Kevin Hanlon hears a different drummer.
The 57-year-old jack-of-all trades is as comfortable in the kitchen as he is walking in the woods behind the home he shares with his mother.
He spent most of his career in landscaping, but also did construction, plumbing and electrical work.
For more than two decades, the Howard City, Michigan, resident also moonlighted in a skating rink, where he’s known for his willingness to don costumes to entertain the kids, skating backwards or spread-eagle without missing a beat.
“I’m myself. I don’t try to be like the next person,” he said. “I am what I am.”
Even his health problems aren’t ordinary.
He had a rare, spinal stroke in the wee hours of a November morning in 2014, which instantly dropped him to the floor.
Instead of deer hunting that day, he took an ambulance to the hospital. Then he spent several weeks at the Spectrum Health Blodgett Hospital inpatient rehabilitation center.
A spinal stroke is a disruption of blood flow to the spinal cord. As a result, Hanlon was left with a T6 spinal infarct, or area of dead tissue, in the spinal cord, according to his doctor, Michael Distler, MD.
Hanlon explains it more simply: He had no feeling in his right leg, a pins-and-needles feeling in his left leg—and lots of pain.
He also had the sensation of sitting on an inflated balloon, which led him to develop his own medical diagnosis.
He calls it “balloon butt.”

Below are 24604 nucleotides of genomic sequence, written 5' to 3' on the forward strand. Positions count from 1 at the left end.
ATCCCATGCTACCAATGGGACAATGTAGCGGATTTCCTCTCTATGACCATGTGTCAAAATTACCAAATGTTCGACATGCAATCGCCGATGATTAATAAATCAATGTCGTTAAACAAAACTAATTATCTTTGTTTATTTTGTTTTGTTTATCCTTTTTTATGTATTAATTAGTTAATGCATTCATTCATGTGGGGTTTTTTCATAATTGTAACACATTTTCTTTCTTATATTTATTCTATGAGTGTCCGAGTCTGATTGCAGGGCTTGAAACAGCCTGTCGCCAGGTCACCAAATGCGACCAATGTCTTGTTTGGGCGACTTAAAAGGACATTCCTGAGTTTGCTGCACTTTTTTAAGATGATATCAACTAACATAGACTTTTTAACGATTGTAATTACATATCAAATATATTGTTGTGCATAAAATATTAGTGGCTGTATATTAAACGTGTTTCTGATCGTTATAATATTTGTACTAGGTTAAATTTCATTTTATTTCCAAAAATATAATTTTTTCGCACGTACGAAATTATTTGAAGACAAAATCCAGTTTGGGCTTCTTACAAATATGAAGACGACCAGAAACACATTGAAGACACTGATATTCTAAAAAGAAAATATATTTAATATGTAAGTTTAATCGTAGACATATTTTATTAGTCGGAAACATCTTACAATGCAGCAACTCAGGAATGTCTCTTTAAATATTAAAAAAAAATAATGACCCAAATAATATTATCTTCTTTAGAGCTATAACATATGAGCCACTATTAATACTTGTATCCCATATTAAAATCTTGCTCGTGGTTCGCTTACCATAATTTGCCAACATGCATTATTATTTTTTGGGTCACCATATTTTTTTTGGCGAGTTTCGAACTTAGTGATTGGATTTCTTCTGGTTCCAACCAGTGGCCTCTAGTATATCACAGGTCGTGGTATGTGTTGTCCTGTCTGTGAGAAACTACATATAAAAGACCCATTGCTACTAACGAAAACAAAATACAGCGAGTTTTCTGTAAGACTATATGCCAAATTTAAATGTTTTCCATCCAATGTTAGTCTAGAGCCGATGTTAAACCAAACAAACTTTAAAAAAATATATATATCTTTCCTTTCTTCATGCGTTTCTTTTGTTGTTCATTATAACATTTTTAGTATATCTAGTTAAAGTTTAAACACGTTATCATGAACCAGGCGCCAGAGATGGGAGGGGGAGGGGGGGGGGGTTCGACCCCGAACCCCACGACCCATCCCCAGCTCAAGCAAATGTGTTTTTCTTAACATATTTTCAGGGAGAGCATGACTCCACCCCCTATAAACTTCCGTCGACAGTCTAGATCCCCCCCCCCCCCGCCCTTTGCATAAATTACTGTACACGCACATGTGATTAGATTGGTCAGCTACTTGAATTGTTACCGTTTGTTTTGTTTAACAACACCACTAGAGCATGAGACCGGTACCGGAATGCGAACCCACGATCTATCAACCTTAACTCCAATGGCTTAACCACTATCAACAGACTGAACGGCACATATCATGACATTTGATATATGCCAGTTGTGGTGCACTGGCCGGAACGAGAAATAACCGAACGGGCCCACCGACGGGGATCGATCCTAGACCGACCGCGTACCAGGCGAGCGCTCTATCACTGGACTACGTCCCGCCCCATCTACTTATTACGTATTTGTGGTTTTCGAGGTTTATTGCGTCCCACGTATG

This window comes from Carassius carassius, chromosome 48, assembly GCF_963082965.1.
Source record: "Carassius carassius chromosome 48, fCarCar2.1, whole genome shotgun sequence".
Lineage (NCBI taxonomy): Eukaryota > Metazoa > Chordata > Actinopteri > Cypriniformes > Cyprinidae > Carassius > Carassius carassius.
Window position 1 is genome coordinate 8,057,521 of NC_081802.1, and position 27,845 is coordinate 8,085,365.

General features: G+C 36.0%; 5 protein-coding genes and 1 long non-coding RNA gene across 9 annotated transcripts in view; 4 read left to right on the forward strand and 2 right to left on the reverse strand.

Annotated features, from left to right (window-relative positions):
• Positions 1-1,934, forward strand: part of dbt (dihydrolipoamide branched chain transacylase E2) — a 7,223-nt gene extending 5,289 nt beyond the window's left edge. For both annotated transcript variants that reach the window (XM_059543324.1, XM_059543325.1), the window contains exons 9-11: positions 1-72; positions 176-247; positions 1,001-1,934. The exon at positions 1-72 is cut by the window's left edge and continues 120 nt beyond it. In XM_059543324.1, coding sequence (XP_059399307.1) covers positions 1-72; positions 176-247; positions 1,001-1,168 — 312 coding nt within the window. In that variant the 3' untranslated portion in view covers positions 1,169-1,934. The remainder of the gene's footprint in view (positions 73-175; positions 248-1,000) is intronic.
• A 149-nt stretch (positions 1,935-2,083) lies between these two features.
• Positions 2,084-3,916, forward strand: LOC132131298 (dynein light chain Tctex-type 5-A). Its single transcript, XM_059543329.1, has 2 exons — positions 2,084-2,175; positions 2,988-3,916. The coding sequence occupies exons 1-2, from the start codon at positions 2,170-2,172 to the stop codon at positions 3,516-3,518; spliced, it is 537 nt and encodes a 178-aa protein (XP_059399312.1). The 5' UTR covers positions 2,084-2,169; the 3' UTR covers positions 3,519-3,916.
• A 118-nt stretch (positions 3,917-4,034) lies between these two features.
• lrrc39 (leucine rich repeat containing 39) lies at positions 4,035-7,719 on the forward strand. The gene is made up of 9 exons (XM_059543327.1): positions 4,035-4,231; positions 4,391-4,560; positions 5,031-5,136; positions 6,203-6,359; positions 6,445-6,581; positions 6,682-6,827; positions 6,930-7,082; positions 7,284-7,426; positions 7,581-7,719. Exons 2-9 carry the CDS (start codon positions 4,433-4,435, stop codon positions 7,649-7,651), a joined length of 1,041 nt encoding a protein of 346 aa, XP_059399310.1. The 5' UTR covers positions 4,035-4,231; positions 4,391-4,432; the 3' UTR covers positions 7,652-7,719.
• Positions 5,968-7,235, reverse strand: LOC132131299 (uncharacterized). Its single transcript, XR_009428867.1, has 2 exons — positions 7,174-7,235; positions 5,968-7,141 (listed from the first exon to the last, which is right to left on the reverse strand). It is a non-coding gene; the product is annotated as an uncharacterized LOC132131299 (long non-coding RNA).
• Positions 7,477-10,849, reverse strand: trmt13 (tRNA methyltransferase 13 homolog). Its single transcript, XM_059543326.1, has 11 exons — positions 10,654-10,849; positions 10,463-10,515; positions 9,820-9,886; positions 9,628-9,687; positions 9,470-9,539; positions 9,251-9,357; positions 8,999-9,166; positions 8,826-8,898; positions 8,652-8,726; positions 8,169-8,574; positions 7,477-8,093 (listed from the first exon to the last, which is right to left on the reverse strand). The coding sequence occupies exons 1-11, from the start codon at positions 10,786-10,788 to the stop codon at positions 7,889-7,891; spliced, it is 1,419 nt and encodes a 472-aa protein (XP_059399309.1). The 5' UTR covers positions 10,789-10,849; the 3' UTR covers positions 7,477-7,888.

Real-life Forrest Gump
To buoy himself during his inpatient rehab stay, Hanlon, who is also an artist, created a “Team Balloon Butt” sign and collected autographs from every staff member he encountered including doctors, nurses, therapists and the cleaning staff. He also drew personalized name signs for staff members.
“Now I go there once a month now and bring them cookies,” Hanlon said. “They like seeing their (former) patients.”
But his journey isn’t over. Roughly three years after his spinal stroke, Hanlon continued to have a lot of pain in his neck and back.
At his doctor’s recommendation, Hanlon started a new round of physical therapy at Spectrum Health Outpatient Rehabilitation on Broadmoor Avenue in southeast Grand Rapids.
Although Hanlon uses a cane, he told physical therapist Tara Jansen his dream.
He wants to run.
“I said, ‘All right, why don’t we work on that?’” Jansen said. “We don’t know (if you can) until you try.”
Hanlon’s therapy routine included pre-running drills, jumping from foot-to-foot and side-to-side. He re-learned how to skip.
And, eventually, he began to run a bit on the treadmill, first holding on with two hands and then eventually without holding on at all.
In June he ran his first full mile.
Not only is Hanlon running, his pain has decreased significantly.
“His attitude played a huge part,” Jansen said. “He also was willing to fail. There were times when he couldn’t do what I asked, but he still worked at it.”
Hanlon’s new goal is to run a 5K. He pictures his cadre of medical caregivers cheering him on while wearing “Team Balloon Butt” T-shirts.
“I would totally do that,” said Jansen, who also enjoys Hanlon’s home-baked cookies.
Dr. Distler has been impressed with Hanlon’s improvement, although he warns that spinal cord injuries are challenging and every case is different. Not everyone can expect to run.
“I think a lot of his improvement we can attribute to his motivation and the therapy techniques that Tara is doing,” Dr. Distler said. “To see improvements 3 1/2 years later is kind of a neat thing.”
Hanlon likes to think of himself as a real-life Forrest Gump. One day he would like to drop his cane and just start running.
“I refuse to quit and give up,” he said. “I don’t just want to sit and get old.”